A year ago we wrote about Sky Yacht, a company that was working on building personal airships. They are still going, and, after a recent story on NPR's All Things Considered covered the project, it seems an appropriate time to take another look.
The blimp was being touted as a rich person's toy, but there are a number of real useful applications for this kind of craft. It could be used by researchers investigating things such as the diversity of life in tree canopies, places that researchers cannot now easily reach. As we noted previously, "no other aircraft can accomplish the seemingly straightforward task of picking off the top-most leaf from a particular tree."
It also could help solve "last mile" problems in a instances of shipping heavy, bulky items where roads are not in place and the cargo is too heavy for helicopters to handle. Logging, done using these blimps, could be done with far fewer roads cut through the forest. More selective logging of non-farm forests could be carried out with a greatly reduced impact on the surrounding area. Similarly, airships like this would allow larger pieces of equipment or segments of buildings to be fabricated at a factory and delivered directly to the site. At present, transportability limits many things to a size that can be carried down the highway. We're making pieces that are not more than one lane wide. But if wider and larger pieces could be delivered more directly (transported either from the factory or from container ships or other sources where the size is not constrained), less field fabrication and assembly would be needed and costs could be lowered.See Also:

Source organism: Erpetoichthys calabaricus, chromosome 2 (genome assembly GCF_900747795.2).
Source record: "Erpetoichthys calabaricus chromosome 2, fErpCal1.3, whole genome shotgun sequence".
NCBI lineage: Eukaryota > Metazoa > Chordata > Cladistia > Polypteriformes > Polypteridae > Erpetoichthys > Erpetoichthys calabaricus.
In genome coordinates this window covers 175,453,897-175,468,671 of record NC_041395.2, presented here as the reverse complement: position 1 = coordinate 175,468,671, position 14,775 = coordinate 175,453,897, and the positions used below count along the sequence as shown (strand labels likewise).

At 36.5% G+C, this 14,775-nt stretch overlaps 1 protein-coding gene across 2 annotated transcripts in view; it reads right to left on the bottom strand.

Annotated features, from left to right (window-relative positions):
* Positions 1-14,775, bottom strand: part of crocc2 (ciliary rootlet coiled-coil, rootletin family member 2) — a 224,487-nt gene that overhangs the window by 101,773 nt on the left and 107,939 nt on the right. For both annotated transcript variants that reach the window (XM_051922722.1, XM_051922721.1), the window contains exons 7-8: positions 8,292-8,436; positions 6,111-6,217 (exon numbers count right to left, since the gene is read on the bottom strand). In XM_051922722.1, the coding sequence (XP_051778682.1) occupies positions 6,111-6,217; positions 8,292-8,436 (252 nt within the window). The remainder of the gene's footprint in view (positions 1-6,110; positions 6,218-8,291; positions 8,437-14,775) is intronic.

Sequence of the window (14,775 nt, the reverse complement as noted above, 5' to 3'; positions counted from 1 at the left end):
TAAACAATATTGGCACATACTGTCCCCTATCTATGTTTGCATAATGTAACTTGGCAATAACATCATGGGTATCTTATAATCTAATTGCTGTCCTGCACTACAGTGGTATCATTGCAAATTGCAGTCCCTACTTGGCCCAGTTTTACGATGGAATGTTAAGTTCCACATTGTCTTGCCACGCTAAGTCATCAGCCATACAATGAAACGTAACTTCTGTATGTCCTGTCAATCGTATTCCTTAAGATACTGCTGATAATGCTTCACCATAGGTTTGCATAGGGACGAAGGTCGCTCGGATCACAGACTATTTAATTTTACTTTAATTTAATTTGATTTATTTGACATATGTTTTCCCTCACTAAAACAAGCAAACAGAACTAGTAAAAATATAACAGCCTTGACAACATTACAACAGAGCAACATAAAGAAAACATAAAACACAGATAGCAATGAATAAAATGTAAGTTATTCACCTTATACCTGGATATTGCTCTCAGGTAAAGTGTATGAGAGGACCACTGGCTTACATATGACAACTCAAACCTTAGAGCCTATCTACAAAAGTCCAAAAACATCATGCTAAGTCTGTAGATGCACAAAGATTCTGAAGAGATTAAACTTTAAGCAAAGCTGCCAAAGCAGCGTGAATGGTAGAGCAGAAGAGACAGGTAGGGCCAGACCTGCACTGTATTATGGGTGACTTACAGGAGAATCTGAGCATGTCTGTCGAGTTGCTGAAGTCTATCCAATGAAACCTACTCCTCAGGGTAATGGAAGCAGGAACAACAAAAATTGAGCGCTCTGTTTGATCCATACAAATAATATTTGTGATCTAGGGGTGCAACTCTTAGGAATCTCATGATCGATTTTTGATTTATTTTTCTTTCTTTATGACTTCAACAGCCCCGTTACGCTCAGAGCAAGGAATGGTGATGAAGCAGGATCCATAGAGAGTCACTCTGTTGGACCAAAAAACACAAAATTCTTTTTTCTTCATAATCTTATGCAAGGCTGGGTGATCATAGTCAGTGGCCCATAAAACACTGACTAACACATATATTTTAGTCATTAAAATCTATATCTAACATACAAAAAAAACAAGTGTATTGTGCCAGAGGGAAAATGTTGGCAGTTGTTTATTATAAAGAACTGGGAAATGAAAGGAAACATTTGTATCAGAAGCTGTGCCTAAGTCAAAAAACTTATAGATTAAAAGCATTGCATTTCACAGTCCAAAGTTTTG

-Hey There Blimpy Boy-
-9 Steps to Greener Flight-
-The Return of the Airship-
written by your mom, November 12, 2007
written by Winnipeg Hotels, March 13, 2008
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